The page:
Campaign Strategies to Achieve Peer-to-Peer Fundraising Goals
[Editor's note: The following is an excerpt from "The Art & Science of Multichannel Fundraising," the 131-page report from DirectMarketingIQ. It includes nine chapters, from leading fundraisers, on channel selection, messaging, direct mail, e-mail, mobile, social media, multichannel renewal, multichannel testing and more. It also features eight multichannel case studies on successful campaigns.]
The idea behind peer-to-peer fundraising goes beyond just an organization raising money; it includes involving volunteer fundraisers who can raise money on the organization’s behalf. Peer-to-peer fundraising solely relies on supporters who are willing to reach out to their own networks of acquaintances to recruit donations in support of a given cause.
Originally, peer-to-peer fundraising took the form of friends and family making “pledges” to support a person’s participation in a charitable campaign or event. The fundraiser would go door to door, send out fundraising letters, or call friends and family to ask them to pledge donations in support of her participation. The pledged amount was collected later (in the form of cash or check) by the fundraiser and mailed to the organization. With the increasing popularity of credit card payments and the rise of new technology, however, more and more organizations are growing to encompass new forms and channels of fundraising in peer-to-peer campaigns.
As donors continue to adopt the practice of making online gifts with credit cards, peer-to-peer fundraising is largely shifting into the online arena. Rather than go door to door, fundraisers can set up “personal fundraising pages” on the organization’s website (or a third-party fundraising website), where they can tell their stories and explain why they are fundraising on behalf of the organization. The fundraiser can share the URL of her personal fundraising page with friends and family, who then visit the page and make donations in just a few clicks. The integration of e-mail and social media to online fundraising makes peer-to-peer outreach infinitely more scalable for volunteer fundraisers; they can reach hundreds or even thousands of potential donors quickly and easily.
As peer-to-peer fundraising becomes easier to adopt, the methodology has been adapted for many different types of campaigns. Depending on your goals, you might consider one of the following types of peer-to-peer campaign strategies.
Goal: Engage the grassroots
Campaign strategy: Grassroots fundraising
Do you often have supporters tell you that they want to host a fundraiser or raise money on your behalf, but on their own terms? A grassroots fundraising campaign can empower your supporters to host their own events, set up their own fundraising pages and direct all funds to your organization. These campaigns are evergreen and are more about providing the right tools and kits to your supporters than creating or managing a fundraising campaign.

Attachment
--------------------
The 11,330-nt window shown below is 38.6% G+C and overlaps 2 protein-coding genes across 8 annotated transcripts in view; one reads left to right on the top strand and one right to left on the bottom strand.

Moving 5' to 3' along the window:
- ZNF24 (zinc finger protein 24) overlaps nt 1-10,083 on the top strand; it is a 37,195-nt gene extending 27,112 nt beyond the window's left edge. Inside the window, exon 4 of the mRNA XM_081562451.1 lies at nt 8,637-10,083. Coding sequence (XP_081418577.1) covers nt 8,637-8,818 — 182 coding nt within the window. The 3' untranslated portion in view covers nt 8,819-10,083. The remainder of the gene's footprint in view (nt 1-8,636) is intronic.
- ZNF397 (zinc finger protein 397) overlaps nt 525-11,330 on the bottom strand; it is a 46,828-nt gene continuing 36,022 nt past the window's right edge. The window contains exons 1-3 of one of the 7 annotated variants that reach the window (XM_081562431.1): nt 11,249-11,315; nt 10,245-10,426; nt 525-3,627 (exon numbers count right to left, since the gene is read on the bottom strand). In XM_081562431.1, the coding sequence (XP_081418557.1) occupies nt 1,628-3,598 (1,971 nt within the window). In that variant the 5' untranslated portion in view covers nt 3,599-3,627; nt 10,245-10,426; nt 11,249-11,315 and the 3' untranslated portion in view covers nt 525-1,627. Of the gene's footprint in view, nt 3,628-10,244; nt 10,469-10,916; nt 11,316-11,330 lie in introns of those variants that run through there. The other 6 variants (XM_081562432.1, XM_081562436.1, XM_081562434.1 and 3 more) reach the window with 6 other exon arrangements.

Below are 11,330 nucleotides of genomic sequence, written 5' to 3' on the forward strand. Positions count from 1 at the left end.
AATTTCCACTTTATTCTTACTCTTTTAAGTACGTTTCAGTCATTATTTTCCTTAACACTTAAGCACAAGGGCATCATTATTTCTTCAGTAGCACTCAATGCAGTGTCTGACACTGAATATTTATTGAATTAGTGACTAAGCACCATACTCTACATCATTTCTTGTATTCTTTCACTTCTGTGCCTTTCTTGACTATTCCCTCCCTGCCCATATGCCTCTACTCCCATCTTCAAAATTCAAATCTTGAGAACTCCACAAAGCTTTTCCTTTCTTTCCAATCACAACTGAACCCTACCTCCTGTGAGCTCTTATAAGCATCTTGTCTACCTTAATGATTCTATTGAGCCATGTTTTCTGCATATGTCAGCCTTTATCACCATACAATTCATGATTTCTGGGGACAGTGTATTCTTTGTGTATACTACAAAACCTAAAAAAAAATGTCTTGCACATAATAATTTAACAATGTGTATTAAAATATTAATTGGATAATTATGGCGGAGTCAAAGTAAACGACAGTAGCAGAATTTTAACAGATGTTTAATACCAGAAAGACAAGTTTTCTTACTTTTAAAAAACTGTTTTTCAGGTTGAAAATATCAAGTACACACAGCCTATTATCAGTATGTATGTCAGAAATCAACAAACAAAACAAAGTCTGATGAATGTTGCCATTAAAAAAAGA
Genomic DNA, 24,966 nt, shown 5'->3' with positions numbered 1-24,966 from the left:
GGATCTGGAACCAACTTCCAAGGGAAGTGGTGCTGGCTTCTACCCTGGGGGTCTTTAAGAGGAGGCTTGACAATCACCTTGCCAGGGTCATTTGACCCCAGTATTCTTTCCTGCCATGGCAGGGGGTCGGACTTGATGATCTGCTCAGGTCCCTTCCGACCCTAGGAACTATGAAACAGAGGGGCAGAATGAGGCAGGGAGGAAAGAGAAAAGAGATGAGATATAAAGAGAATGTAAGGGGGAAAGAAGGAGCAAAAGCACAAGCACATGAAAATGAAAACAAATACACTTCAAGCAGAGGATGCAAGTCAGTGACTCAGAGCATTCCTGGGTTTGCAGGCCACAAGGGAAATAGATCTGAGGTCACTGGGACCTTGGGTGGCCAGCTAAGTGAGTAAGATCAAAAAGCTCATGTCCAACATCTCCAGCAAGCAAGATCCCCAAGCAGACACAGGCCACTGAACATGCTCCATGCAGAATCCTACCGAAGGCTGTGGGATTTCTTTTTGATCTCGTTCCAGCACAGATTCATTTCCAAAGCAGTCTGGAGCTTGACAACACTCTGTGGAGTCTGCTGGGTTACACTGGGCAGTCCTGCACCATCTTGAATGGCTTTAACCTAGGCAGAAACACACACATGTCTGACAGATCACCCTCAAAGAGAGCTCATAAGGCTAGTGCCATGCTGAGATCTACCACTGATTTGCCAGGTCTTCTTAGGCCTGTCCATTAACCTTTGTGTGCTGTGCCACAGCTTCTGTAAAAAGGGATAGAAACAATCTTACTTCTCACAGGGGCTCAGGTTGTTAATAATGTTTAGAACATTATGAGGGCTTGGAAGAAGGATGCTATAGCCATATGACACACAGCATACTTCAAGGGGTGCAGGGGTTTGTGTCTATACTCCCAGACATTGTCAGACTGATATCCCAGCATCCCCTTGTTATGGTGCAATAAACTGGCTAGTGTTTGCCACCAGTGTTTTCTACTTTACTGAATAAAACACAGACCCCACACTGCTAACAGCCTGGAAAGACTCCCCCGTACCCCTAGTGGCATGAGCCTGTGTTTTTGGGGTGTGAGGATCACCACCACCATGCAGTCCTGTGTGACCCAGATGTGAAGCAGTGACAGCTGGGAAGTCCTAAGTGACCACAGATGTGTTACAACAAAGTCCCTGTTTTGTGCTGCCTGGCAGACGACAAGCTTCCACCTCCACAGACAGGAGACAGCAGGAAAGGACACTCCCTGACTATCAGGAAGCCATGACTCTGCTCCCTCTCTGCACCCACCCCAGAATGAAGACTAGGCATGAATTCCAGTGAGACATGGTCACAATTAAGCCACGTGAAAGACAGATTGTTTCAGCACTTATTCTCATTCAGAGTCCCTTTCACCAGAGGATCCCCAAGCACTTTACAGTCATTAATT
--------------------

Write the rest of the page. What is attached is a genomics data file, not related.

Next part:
Goal: Get everyone together and make a statement
Campaign strategy: Fundraising events
Fundraising events have become very popular in recent years, and with good reason — they attract new supporters, provide great public relations opportunities and often bring in more money than any other fundraising campaign throughout the year. If you have the staff to manage a large event, the money to produce it and a unique idea to promote it, you should consider a signature fundraising event for your organization. Fundraising events are truly multichannel, with elements of direct mail, commercial advertisement, Web content, e-mail, social media and even mobile technology making an appearance in the most successful fundraising events.
Goal: Honor those affected by your mission
Campaign strategy: Honorary and memorial campaigns
Supporters often wish to honor or remember loved ones by making donations to their favorite charitable organizations. If your organization supports a population that is personally affected or extremely passionate about your cause, you should have a way for supporters to honor those affected by your mission or who champion your mission. Honorary and memorial campaigns allow supporters to set up fundraising pages in honor or memory of loved ones, and ask other friends and family members to show their support by making gifts as well.
Goal: Engage a population in a specific issue
Campaign strategy: Virtual campaigns
As with every good fundraising campaign, a virtual peer-to-peer campaign should have a specific purpose and a specific ask. Virtual campaigns are a great way to engage supporters who can’t otherwise attend events or donate personally, and are often popular among younger audiences. If you’re looking to raise awareness around a certain cause and among a particular audience, a virtual campaign may work for you. In addition to online fundraising pages and e-mail, social media can be a useful tool for providing updates and new content to those participating in a virtual campaign.
In all, peer-to-peer practices are a great way to reach your constituents and make them feel more a part of the cause than other ways. Constituents want to be more than just a signature on a check — they want to be involved. So it’s your job as the nonprofit to help them find the best channel. Peer-to-peer strategies help solidify potential donors and encourage current constituents to continue their support.
Dennis McCarthy is vice president of strategy and business practice at Convio. Jennifer Darrouzet is senior product marketing manager at Convio. Noel Beebe is an interactive consultant for Convio. Matthew Mielcarek is director of strategic services at Convio.